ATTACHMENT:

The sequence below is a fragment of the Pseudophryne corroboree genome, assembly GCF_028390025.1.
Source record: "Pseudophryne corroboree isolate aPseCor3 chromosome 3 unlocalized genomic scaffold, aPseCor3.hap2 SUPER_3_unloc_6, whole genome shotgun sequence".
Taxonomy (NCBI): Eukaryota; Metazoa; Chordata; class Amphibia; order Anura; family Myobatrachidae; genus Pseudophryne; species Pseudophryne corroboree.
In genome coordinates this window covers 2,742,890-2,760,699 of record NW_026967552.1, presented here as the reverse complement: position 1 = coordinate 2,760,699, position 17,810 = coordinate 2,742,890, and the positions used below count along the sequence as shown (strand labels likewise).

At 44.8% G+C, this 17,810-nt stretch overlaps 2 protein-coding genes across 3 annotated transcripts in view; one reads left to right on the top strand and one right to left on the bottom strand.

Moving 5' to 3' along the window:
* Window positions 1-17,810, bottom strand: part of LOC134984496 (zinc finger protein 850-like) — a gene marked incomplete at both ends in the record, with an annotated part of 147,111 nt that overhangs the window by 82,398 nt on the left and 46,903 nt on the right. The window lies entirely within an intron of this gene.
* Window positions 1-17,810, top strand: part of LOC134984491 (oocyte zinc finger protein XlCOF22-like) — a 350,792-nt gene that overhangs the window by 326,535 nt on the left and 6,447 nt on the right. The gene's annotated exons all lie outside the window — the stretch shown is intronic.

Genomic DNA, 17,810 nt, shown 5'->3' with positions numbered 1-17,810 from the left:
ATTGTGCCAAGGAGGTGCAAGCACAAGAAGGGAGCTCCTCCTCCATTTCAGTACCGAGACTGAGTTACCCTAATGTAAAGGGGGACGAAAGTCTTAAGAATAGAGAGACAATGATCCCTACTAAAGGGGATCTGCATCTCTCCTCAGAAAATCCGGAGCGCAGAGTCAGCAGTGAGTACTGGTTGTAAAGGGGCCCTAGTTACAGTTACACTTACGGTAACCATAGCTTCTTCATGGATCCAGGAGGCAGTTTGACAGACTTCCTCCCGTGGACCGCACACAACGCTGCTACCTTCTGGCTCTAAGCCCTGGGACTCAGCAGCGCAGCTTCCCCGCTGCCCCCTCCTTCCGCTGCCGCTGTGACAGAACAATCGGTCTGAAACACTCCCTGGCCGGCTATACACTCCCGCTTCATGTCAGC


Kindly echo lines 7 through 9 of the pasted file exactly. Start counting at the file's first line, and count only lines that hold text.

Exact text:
* Window positions 1-17,810, bottom strand: part of LOC134984496 (zinc finger protein 850-like) — a gene marked incomplete at both ends in the record, with an annotated part of 147,111 nt that overhangs the window by 82,398 nt on the left and 46,903 nt on the right. The window lies entirely within an intron of this gene.
* Window positions 1-17,810, top strand: part of LOC134984491 (oocyte zinc finger protein XlCOF22-like) — a 350,792-nt gene that overhangs the window by 326,535 nt on the left and 6,447 nt on the right. The gene's annotated exons all lie outside the window — the stretch shown is intronic.

Genomic DNA, 17,810 nt, shown 5'->3' with positions numbered 1-17,810 from the left: